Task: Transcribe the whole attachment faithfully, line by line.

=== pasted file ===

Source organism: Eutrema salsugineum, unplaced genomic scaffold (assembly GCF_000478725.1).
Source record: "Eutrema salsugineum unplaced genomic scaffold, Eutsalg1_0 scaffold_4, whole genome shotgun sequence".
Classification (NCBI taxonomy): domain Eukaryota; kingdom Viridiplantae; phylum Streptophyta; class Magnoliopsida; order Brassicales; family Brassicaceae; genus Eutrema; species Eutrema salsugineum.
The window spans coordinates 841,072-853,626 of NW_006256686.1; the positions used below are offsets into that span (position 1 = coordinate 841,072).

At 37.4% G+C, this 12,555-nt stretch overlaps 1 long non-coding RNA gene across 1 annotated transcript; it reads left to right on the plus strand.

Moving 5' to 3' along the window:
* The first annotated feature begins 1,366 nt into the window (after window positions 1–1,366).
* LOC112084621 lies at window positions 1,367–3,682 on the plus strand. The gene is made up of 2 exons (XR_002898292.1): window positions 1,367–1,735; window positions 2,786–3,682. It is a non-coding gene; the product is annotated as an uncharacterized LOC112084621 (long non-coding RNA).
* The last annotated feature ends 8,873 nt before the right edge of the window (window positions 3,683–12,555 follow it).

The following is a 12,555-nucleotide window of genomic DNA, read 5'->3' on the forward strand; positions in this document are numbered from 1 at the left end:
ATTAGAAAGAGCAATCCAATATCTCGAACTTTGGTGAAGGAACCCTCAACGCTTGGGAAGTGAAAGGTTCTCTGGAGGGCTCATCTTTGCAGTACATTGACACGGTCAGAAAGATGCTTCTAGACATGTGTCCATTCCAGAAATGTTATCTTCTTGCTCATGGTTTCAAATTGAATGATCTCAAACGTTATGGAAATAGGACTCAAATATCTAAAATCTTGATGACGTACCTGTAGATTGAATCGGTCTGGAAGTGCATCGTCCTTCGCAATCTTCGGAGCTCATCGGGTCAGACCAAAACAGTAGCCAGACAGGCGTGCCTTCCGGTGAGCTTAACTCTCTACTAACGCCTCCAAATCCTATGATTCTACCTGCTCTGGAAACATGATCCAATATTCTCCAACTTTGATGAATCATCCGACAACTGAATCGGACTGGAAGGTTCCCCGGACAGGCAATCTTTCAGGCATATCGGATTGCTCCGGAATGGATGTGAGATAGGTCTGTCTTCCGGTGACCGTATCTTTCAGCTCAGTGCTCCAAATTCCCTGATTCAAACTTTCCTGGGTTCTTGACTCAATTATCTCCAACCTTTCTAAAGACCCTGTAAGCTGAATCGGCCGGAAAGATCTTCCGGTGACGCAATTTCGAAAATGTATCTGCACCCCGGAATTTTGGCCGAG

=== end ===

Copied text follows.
Source organism: Eutrema salsugineum, unplaced genomic scaffold (assembly GCF_000478725.1).
Source record: "Eutrema salsugineum unplaced genomic scaffold, Eutsalg1_0 scaffold_4, whole genome shotgun sequence".
Classification (NCBI taxonomy): domain Eukaryota; kingdom Viridiplantae; phylum Streptophyta; class Magnoliopsida; order Brassicales; family Brassicaceae; genus Eutrema; species Eutrema salsugineum.
The window spans coordinates 841,072-853,626 of NW_006256686.1; the positions used below are offsets into that span (position 1 = coordinate 841,072).

At 37.4% G+C, this 12,555-nt stretch overlaps 1 long non-coding RNA gene across 1 annotated transcript; it reads left to right on the plus strand.

Moving 5' to 3' along the window:
* The first annotated feature begins 1,366 nt into the window (after window positions 1–1,366).
* LOC112084621 lies at window positions 1,367–3,682 on the plus strand. The gene is made up of 2 exons (XR_002898292.1): window positions 1,367–1,735; window positions 2,786–3,682. It is a non-coding gene; the product is annotated as an uncharacterized LOC112084621 (long non-coding RNA).
* The last annotated feature ends 8,873 nt before the right edge of the window (window positions 3,683–12,555 follow it).

The following is a 12,555-nucleotide window of genomic DNA, read 5'->3' on the forward strand; positions in this document are numbered from 1 at the left end:
ATTAGAAAGAGCAATCCAATATCTCGAACTTTGGTGAAGGAACCCTCAACGCTTGGGAAGTGAAAGGTTCTCTGGAGGGCTCATCTTTGCAGTACATTGACACGGTCAGAAAGATGCTTCTAGACATGTGTCCATTCCAGAAATGTTATCTTCTTGCTCATGGTTTCAAATTGAATGATCTCAAACGTTATGGAAATAGGACTCAAATATCTAAAATCTTGATGACGTACCTGTAGATTGAATCGGTCTGGAAGTGCATCGTCCTTCGCAATCTTCGGAGCTCATCGGGTCAGACCAAAACAGTAGCCAGACAGGCGTGCCTTCCGGTGAGCTTAACTCTCTACTAACGCCTCCAAATCCTATGATTCTACCTGCTCTGGAAACATGATCCAATATTCTCCAACTTTGATGAATCATCCGACAACTGAATCGGACTGGAAGGTTCCCCGGACAGGCAATCTTTCAGGCATATCGGATTGCTCCGGAATGGATGTGAGATAGGTCTGTCTTCCGGTGACCGTATCTTTCAGCTCAGTGCTCCAAATTCCCTGATTCAAACTTTCCTGGGTTCTTGACTCAATTATCTCCAACCTTTCTAAAGACCCTGTAAGCTGAATCGGCCGGAAAGATCTTCCGGTGACGCAATTTCGAAAATGTATCTGCACCCCGGAATTTTGGCCGAG